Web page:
July 31: My old streets

As if by necromancy or some occult adherence to kabbalistic signs, I am pulled through the same Parisian streets that I aways walk. They are the streets I knew and lived in years ago. It is as if a forced walking cure obliges me to confront the past every couple of years through the new filter that a couple more years of life gives me; each time a new distance to what held me in thrall years ago. In Paris, something to do with the culture there, every one is held in thrall. One day I will attain emancipation.
This time I am staying in ‘jourdain’ which is astride the 19th and 20th arrondissements. It is on a hill and is a kind of Montmartre without the tourists or the kitsch. ‘She’s cake’; purveyor of, yes, cheesecake. Now,though, I tread through the customary axes, take coffee in my customary cafes and pop into my customary shops and parks, intent on exorcism. They should give me an encroachment order for the rue vieille du temple or put an electric bracelet on my ankle so that i am electrocuted every time I step over the threshold of the’pick-clops’bar. It might also delay the onset of Alzheimers.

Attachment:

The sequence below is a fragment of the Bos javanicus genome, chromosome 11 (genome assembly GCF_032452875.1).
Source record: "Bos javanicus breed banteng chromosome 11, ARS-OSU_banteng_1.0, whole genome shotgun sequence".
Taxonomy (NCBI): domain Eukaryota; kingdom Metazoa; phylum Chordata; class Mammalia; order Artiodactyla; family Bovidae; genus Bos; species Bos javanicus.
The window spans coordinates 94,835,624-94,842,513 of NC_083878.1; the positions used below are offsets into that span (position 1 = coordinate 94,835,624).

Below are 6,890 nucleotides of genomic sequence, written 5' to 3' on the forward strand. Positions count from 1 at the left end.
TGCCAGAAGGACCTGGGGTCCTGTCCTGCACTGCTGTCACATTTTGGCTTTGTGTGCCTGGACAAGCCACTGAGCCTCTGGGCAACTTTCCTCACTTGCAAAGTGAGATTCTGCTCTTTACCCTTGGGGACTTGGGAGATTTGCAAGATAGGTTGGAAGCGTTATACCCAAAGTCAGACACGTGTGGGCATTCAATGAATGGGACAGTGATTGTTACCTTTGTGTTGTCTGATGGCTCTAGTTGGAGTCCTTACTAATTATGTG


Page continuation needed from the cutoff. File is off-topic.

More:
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July 31: why can’t people be more like cartoons?

The Eurostar have upgraded since last year, they have a screen in the aisle now telling you about the journey. There are some attractive cartoon characters showing you how to go about stowing your luggage or plugging into wifi. These characters are wafer thin and mince down the aisle like ballet-dancers. The girl character who has hair the colour of raspberryade has poorly stowed her valise and the male character with his trim and trendy beard has a slight mishap. The minor accident brings the two together, as in some charming romcom moment. Another female character applies her seductive lipstick in a mirror on the back of the seat in front. In the next scene the girl with raspberryade hair is nimbly typing a document on her ultra slim laptop. All the cartoon characters are smart casual in a range of buoyant pastel.